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Games Children Should Play

What’s Happening:

All Ages

Scientific research into learning and the human brain is currently exploding with discoveries about how humans learn best. It’s now widely recognized that neuroplasticity (the ability of the human brain to grow, learn, and change throughout life) can, and should be, positively enhanced by schooling. Compelling evidence suggests that if educators understand how the brain learns and implement the correct skill-building educational experiences, all students can experience success.

Movement and Stress:

This current research explosion has made it apparent that physical movement is critical to learning. Voluntary large motor activities such as games, team sports, dance, and running raise the good brain chemicals needed for learning, focus, thinking and memory access, and also help to reduce stress. Since chronic, acute stress negatively impacts learning and behavior, providing regular physical activity becomes a natural de-stressor and an important part of any school day. Research suggests that students benefit from 30 to 60 minutes per day of movement and organized physical activity.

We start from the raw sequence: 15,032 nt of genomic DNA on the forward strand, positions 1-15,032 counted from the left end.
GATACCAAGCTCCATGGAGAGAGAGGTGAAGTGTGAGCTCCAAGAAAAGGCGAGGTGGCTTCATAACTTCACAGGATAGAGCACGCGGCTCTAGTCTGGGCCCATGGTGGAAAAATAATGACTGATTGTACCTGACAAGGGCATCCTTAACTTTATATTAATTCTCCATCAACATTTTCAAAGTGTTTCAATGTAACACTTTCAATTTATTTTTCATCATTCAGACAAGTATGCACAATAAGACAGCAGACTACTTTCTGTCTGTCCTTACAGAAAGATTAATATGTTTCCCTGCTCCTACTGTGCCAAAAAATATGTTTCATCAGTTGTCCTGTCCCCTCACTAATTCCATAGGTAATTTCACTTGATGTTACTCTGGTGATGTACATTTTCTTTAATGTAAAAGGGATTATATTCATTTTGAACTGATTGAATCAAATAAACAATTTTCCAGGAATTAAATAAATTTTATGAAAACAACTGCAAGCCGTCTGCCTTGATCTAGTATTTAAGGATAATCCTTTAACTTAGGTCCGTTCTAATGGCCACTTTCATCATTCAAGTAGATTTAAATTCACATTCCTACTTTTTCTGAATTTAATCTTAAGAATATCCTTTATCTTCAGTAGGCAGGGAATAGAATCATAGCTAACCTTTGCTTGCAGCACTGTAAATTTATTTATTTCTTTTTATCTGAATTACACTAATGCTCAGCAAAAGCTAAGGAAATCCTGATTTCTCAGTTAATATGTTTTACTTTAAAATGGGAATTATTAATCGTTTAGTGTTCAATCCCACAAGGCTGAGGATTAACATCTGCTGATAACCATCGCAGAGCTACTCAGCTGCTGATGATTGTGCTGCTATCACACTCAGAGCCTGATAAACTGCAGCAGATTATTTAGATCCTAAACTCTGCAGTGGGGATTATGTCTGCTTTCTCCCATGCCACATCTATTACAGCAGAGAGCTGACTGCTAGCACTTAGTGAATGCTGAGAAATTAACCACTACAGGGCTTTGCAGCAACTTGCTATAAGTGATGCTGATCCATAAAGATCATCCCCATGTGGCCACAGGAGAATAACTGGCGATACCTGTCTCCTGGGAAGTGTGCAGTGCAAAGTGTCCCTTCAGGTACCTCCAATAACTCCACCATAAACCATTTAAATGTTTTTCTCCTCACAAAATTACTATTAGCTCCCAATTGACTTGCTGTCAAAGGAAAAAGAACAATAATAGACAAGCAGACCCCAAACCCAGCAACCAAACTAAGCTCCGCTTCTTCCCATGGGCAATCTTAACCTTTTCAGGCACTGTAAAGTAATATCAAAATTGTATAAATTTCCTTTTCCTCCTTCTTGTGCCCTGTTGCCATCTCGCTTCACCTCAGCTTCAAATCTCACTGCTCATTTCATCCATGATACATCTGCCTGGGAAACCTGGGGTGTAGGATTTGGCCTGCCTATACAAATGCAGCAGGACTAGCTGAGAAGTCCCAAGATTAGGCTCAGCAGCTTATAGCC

Games and Learning:

Pro-social games of all kinds offer additional important ways to purposefully promote social and emotional learning. The natural desire of children to play together and have fun makes games an ideal delivery system for teaching important life skills. Through the structure, rules, and social interaction of games, children learn to share and take turns. They practice self-control and the effective management of negative emotions. They learn that motivation and persistence pay off. Games teach children the benefits of interacting with others in fair, just, and respectful ways, and help develop the critical life skills of collaboration and teamwork.